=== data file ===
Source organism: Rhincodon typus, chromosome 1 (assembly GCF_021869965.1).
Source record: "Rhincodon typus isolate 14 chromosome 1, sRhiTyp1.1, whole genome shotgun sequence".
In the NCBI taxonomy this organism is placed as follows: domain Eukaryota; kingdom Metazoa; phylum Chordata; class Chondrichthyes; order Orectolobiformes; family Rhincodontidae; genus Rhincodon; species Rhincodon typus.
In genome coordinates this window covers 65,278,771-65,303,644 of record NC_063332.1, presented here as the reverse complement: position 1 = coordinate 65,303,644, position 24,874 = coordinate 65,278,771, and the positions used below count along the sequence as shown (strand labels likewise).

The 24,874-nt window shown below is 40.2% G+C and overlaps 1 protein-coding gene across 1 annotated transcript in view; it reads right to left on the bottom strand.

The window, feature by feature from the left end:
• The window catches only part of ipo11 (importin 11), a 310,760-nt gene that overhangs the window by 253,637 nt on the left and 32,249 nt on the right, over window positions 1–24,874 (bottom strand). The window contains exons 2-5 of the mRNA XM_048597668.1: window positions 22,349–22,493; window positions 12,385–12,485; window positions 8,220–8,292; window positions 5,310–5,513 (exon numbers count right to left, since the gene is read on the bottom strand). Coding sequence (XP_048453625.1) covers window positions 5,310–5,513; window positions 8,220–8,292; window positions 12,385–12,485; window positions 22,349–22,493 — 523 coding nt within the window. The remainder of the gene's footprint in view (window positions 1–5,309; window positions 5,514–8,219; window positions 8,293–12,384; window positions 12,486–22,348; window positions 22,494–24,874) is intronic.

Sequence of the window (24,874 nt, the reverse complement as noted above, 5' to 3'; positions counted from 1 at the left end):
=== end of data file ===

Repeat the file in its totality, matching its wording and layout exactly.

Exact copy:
Source organism: Rhincodon typus, chromosome 1 (assembly GCF_021869965.1).
Source record: "Rhincodon typus isolate 14 chromosome 1, sRhiTyp1.1, whole genome shotgun sequence".
In the NCBI taxonomy this organism is placed as follows: domain Eukaryota; kingdom Metazoa; phylum Chordata; class Chondrichthyes; order Orectolobiformes; family Rhincodontidae; genus Rhincodon; species Rhincodon typus.
In genome coordinates this window covers 65,278,771-65,303,644 of record NC_063332.1, presented here as the reverse complement: position 1 = coordinate 65,303,644, position 24,874 = coordinate 65,278,771, and the positions used below count along the sequence as shown (strand labels likewise).

The 24,874-nt window shown below is 40.2% G+C and overlaps 1 protein-coding gene across 1 annotated transcript in view; it reads right to left on the bottom strand.

The window, feature by feature from the left end:
• The window catches only part of ipo11 (importin 11), a 310,760-nt gene that overhangs the window by 253,637 nt on the left and 32,249 nt on the right, over window positions 1–24,874 (bottom strand). The window contains exons 2-5 of the mRNA XM_048597668.1: window positions 22,349–22,493; window positions 12,385–12,485; window positions 8,220–8,292; window positions 5,310–5,513 (exon numbers count right to left, since the gene is read on the bottom strand). Coding sequence (XP_048453625.1) covers window positions 5,310–5,513; window positions 8,220–8,292; window positions 12,385–12,485; window positions 22,349–22,493 — 523 coding nt within the window. The remainder of the gene's footprint in view (window positions 1–5,309; window positions 5,514–8,219; window positions 8,293–12,384; window positions 12,486–22,348; window positions 22,494–24,874) is intronic.

Sequence of the window (24,874 nt, the reverse complement as noted above, 5' to 3'; positions counted from 1 at the left end):